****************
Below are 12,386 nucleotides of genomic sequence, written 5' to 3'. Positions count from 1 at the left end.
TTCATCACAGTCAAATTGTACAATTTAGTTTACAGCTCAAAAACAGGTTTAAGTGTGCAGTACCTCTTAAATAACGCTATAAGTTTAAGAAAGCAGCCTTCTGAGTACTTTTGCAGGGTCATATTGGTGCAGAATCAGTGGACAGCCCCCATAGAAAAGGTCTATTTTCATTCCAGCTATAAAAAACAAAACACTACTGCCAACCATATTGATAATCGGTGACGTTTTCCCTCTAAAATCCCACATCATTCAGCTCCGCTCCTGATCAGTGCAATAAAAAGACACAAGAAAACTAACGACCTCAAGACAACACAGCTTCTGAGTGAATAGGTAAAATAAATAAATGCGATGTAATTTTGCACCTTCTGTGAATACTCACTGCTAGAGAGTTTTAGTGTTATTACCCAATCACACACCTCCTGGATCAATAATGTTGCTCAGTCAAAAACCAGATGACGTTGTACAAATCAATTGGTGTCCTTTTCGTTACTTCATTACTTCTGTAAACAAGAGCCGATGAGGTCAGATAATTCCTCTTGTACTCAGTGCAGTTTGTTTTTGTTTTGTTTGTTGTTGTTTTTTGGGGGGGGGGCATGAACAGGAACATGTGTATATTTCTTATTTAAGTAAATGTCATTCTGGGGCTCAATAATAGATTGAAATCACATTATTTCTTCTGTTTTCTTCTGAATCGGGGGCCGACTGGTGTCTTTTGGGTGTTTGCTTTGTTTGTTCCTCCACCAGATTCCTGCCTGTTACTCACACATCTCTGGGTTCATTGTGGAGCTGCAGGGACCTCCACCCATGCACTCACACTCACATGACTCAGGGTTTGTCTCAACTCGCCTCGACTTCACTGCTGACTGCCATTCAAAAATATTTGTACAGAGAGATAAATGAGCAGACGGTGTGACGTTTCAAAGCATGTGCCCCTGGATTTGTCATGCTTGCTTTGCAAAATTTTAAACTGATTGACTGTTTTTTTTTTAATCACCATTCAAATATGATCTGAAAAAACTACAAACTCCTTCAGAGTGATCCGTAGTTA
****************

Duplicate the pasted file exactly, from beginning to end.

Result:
Below are 12,386 nucleotides of genomic sequence, written 5' to 3'. Positions count from 1 at the left end.
TTCATCACAGTCAAATTGTACAATTTAGTTTACAGCTCAAAAACAGGTTTAAGTGTGCAGTACCTCTTAAATAACGCTATAAGTTTAAGAAAGCAGCCTTCTGAGTACTTTTGCAGGGTCATATTGGTGCAGAATCAGTGGACAGCCCCCATAGAAAAGGTCTATTTTCATTCCAGCTATAAAAAACAAAACACTACTGCCAACCATATTGATAATCGGTGACGTTTTCCCTCTAAAATCCCACATCATTCAGCTCCGCTCCTGATCAGTGCAATAAAAAGACACAAGAAAACTAACGACCTCAAGACAACACAGCTTCTGAGTGAATAGGTAAAATAAATAAATGCGATGTAATTTTGCACCTTCTGTGAATACTCACTGCTAGAGAGTTTTAGTGTTATTACCCAATCACACACCTCCTGGATCAATAATGTTGCTCAGTCAAAAACCAGATGACGTTGTACAAATCAATTGGTGTCCTTTTCGTTACTTCATTACTTCTGTAAACAAGAGCCGATGAGGTCAGATAATTCCTCTTGTACTCAGTGCAGTTTGTTTTTGTTTTGTTTGTTGTTGTTTTTTGGGGGGGGGGCATGAACAGGAACATGTGTATATTTCTTATTTAAGTAAATGTCATTCTGGGGCTCAATAATAGATTGAAATCACATTATTTCTTCTGTTTTCTTCTGAATCGGGGGCCGACTGGTGTCTTTTGGGTGTTTGCTTTGTTTGTTCCTCCACCAGATTCCTGCCTGTTACTCACACATCTCTGGGTTCATTGTGGAGCTGCAGGGACCTCCACCCATGCACTCACACTCACATGACTCAGGGTTTGTCTCAACTCGCCTCGACTTCACTGCTGACTGCCATTCAAAAATATTTGTACAGAGAGATAAATGAGCAGACGGTGTGACGTTTCAAAGCATGTGCCCCTGGATTTGTCATGCTTGCTTTGCAAAATTTTAAACTGATTGACTGTTTTTTTTTTAATCACCATTCAAATATGATCTGAAAAAACTACAAACTCCTTCAGAGTGATCCGTAGTTA